Berlin: November-December 1918

Revolution 1918 
(intro cards)

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                   Deutsche Revolutions-Tage 1918

Looks like thunder

Freiheit, Einigkeit, Recht

The old collapses, the new arises

9 November 1918

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10 November 1918

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10 November 1918: Foundation of the 'Rat der Volksbeauftragten'

Rat der Volksbeauftragten

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Friedrich Ebert

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         Phillipp Scheidemann

20 November 1918

Funeral of the revolution victims of November 1918

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22 November 1918 foundation of the 'DNVP'

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10. Dezember 1918

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Christmas crisis

After 9 November the government had ordered the newly created People's Navy Division (Volksmarinedivision) from Kiel to Berlin for its protection and stationed it in the Royal Stables (Marstall) of the Berlin Stadtschloss (Imperial City Residence). The Division was considered absolutely loyal and had indeed refused to participate in the coup attempt of 6 December. The sailors even deposed their commander because they saw him involved in the affair. It was this loyalty that now gave them the reputation of being in favour of the Spartacists. Ebert demanded their disbanding and withdrawal from the Residence and Otto Wels, as of 9 November commander of Berlin and in line with Ebert, refused the sailors' pay.
The dispute escalated on 23 December. After having been put off for days the sailors occupied the Imperial Chancellery, cut the phone lines, put the Council of People's Representatives under house arrest and captured Otto Wels. The sailors did not exploit the situation to eliminate the Ebert government, as could have been expected from Spartakist revolutionaries. Instead, they still insisted on only their pay. Nevertheless, Ebert, who via secret phone line was in touch with the Supreme Command in Kassel, gave orders to attack the Residence with troops loyal to the government on the morning of 24 December. The sailors repelled the attack under their commander Heinrich Dorrenbach, losing about 30 men and civilians in the fight. The government troops had to withdraw from the centre of Berlin. They themselves were now disbanded and integrated into the newly formed Freikorps. To make up for the loss of face they temporarily occupied the editor's offices of the "Red Flag". But military power in Berlin once more was in the hands of the People's Navy Division. Again, the sailors did not take advantage of the situation.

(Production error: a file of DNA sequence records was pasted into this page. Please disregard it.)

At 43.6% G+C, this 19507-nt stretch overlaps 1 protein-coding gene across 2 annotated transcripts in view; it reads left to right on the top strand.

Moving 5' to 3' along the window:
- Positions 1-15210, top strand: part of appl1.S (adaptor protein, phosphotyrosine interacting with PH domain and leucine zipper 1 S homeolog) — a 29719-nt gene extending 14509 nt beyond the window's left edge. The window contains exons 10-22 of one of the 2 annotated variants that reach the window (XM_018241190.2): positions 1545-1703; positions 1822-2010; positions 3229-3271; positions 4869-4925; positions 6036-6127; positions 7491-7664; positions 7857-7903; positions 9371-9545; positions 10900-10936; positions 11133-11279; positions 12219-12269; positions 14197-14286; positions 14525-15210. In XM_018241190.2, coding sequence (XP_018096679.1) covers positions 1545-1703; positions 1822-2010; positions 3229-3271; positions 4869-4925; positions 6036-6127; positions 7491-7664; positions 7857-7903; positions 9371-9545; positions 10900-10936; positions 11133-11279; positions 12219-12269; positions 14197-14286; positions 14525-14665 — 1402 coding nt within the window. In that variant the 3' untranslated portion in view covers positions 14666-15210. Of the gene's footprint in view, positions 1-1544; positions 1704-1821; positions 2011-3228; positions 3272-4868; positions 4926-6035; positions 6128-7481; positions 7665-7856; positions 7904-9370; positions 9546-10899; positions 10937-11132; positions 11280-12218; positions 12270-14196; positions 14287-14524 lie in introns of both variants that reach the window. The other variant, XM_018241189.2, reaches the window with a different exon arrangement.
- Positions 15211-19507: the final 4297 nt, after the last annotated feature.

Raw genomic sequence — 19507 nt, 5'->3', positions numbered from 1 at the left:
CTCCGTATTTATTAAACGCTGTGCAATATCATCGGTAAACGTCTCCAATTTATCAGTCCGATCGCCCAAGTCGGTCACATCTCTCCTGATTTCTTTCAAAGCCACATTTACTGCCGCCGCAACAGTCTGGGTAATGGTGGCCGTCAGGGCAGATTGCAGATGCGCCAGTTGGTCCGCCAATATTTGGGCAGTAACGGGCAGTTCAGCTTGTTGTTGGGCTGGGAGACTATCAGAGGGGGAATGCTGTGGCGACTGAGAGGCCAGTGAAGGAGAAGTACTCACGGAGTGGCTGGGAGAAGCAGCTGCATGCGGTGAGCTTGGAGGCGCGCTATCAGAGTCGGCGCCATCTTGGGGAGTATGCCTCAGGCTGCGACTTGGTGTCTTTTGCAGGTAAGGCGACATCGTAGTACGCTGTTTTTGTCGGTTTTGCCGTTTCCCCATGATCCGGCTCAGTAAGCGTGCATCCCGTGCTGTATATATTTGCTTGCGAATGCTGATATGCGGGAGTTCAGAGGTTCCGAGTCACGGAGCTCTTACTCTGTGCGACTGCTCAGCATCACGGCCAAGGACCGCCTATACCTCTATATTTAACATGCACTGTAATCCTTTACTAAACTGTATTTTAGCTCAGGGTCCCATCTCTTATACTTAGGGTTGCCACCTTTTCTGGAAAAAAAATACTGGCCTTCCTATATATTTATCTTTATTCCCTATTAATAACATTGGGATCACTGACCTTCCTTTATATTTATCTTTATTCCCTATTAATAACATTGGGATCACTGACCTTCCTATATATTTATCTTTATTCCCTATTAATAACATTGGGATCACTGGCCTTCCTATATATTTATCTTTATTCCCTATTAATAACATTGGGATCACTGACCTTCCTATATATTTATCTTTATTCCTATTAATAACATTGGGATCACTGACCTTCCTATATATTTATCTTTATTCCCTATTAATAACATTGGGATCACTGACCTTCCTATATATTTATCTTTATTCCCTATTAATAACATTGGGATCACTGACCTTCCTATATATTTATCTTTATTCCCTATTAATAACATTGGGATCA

On one side this shows that the sailors were not Spartacists, on the other that the revolution had no guidance. Even if Liebknecht had been the revolutionary leader like Lenin, to which legend later made him, the sailors as well as the Councils would not have accepted him as such. So the only result of the Christmas Crisis, which the Spartacists named "Ebert's Bloody Christmas", was that the Revolutionary Stewards called for a demonstration on Christmas Day and that the USPD left the government in protest on 29 December. They could not have done Ebert a bigger favour since he had let them participate only under the pressure of the revolutionary events. Within a few days the military defeat of the Ebert government had turned into a political victory.


24-25 December 1918

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